Dear Members of the UNB Community,
Today, as Canada marks National Aboriginal Day, I am reminded of the treaties our ancestors signed in the 18th century, and that still bind us today. These treaties brought our peoples together in a spirit of peace and friendship, and even today these ideals provide the right direction for all of us.
As a university, the work we undertake transforms the potential of New Brunswick and its people. At UNB, this leads us in our commitment to reconciliation. The unresolved relationship between Aboriginal and non-Aboriginal people inhibits us from reaching our full potential as a society. In particular, we acknowledge the Truth and Reconciliation Commission’s Calls to Action, and the importance of the call to bridge the educational attainment gap within one generation.
The establishment of the Mi’kmaq-Wolostoqey Centre at UNB in 1981 was one step toward a stronger understanding and future together. The centre is helping to restore a First Nations’ perspective to students, rebuilding a damaged foundation. But our hope is that the values, and history, embraced with that perspective will become better known across our university and that our efforts will enrich greater public understanding of Aboriginal cultures.
We are fortunate to have the help of people like centre director David Perley and UNB elder in residence Imelda Perley. Elder Perley is working to keep the Mi’kmaq and Wolostoqey languages alive, partly through ensuring that those languages are taught in New Brunswick schools.
Just this week, Elder Perley was awarded the Sovereign’s Medal for Volunteers by Governor General David Johnston in a ceremony at Rideau Hall for her work and determination in keeping her culture’s traditions alive. As part of her ongoing efforts in education and outreach, she has also agreed to serve as a Canada 150 Ambassador.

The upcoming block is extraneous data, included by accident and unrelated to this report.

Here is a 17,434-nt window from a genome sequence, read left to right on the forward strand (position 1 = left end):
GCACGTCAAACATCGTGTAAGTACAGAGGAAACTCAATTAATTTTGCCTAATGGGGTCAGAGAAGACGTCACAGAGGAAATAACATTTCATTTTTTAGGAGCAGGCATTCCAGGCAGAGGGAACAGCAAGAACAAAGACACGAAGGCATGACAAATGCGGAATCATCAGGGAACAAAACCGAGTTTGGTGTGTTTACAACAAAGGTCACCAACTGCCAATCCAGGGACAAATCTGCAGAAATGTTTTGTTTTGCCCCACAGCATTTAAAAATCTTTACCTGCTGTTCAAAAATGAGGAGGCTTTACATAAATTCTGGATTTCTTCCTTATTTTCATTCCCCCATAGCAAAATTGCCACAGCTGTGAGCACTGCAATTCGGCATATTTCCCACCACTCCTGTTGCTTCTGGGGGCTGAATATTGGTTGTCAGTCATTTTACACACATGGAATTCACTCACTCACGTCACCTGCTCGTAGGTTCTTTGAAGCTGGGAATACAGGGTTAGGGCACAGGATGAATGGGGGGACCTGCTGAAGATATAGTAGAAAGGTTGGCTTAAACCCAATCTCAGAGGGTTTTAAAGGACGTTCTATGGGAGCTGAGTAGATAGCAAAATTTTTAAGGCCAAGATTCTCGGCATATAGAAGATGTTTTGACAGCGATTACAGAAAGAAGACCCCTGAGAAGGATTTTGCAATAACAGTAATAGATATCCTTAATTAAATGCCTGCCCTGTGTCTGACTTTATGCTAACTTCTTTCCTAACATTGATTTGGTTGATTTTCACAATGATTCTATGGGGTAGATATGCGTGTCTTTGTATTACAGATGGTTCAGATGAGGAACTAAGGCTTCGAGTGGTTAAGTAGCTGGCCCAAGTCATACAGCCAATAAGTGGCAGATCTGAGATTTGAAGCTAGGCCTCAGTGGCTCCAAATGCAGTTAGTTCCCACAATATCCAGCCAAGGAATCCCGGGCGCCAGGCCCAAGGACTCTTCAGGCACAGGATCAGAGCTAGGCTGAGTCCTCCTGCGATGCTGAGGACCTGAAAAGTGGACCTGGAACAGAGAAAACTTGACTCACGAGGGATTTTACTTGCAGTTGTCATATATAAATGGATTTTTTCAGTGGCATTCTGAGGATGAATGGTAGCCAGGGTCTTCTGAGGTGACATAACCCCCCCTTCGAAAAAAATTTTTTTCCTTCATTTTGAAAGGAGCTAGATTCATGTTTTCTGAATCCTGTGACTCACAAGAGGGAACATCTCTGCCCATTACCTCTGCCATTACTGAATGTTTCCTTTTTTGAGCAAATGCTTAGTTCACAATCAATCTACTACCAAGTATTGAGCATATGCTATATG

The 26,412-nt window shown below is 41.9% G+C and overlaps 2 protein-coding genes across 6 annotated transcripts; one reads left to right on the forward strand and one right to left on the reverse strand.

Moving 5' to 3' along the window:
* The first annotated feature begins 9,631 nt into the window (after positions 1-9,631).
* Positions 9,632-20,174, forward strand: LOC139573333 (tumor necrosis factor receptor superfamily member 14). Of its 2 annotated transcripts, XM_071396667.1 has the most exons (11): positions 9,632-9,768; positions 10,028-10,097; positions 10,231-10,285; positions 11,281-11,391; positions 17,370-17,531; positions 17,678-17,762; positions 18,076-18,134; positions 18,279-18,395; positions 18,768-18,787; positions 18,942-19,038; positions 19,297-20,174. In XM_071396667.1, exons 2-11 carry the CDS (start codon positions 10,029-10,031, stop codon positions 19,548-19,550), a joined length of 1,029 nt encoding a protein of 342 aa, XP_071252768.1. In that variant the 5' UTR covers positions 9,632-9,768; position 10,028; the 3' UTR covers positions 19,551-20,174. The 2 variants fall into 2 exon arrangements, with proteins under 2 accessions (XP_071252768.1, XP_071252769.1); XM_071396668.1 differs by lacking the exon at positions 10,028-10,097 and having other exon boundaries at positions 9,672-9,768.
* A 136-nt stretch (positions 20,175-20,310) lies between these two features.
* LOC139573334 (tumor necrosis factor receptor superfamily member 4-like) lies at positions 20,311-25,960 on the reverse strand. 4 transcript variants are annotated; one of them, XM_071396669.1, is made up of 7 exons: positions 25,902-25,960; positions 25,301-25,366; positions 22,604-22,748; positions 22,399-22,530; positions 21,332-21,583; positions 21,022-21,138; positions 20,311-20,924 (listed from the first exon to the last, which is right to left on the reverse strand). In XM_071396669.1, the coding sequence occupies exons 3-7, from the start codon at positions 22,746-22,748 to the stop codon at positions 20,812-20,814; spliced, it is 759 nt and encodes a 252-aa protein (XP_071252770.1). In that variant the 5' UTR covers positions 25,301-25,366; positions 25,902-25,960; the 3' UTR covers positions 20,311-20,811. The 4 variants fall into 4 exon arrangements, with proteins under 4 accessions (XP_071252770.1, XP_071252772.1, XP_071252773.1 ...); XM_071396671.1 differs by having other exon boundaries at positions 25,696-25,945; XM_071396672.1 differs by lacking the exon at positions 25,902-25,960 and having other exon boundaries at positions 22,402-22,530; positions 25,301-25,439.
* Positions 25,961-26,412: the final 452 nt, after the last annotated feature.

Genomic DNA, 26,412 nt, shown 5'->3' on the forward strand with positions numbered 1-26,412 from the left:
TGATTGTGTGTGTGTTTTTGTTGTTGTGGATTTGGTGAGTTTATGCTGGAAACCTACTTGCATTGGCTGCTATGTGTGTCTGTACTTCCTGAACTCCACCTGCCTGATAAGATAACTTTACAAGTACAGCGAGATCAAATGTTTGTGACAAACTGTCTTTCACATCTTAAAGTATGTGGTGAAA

In our effort to promote greater understanding of our shared past, high-profile events across both our campuses open with a public acknowledgement that the lands our campuses occupy are traditional Wolastoqey territory.
UNB is home to the Urban Aboriginal Knowledge Network Atlantic, a community-driven network that supports research aimed at fostering wolipomawsuwakon – the good life – for urban Aboriginal peoples. This goal is achieved through funding high-quality, policy-relevant research that brings together perspectives from academia, government and the urban Aboriginal community.
As part of its work, UNB Truth and Reconciliation Calls to Action Committee – formed to examine how our community should respond to the findings of the Truth and Reconciliation Commission – has engaged in conversation with the UNB community and the wider public.
The committee has been responsible for bringing in notable speakers to UNB, including Charlene Bearhead, education lead at the Truth and Reconciliation Commission National Centre in Winnipeg, and Kevin Lamoureux, a dedicated educator who is strengthening The University of Winnipeg’s mission to reach out to non-traditional students and provide more pathways into post-secondary education.
Our Mi’kmaq-Wolostoqey Centre is also the force behind UNB’s annual powwow, held for the third time at UNB this past April. Askomiw (Beyond) 150: Celebration of Resilience brought together our community with members of indigenous communities in a celebration of cultural resilience.
We are right to be proud of all that has been accomplished, and I am grateful to those whose determination and commitment have brought us to where we are today.
There is, of course, more that we can – and must – do as a university community to build on this, to reach reconciliation. At UNB, through our commitment to education and research, we bear this responsibility.
President and Vice-Chancellor
Photo: Imelda Perley, UNB’s Elder-In-Residence (Joy Cummings / UNB Photo)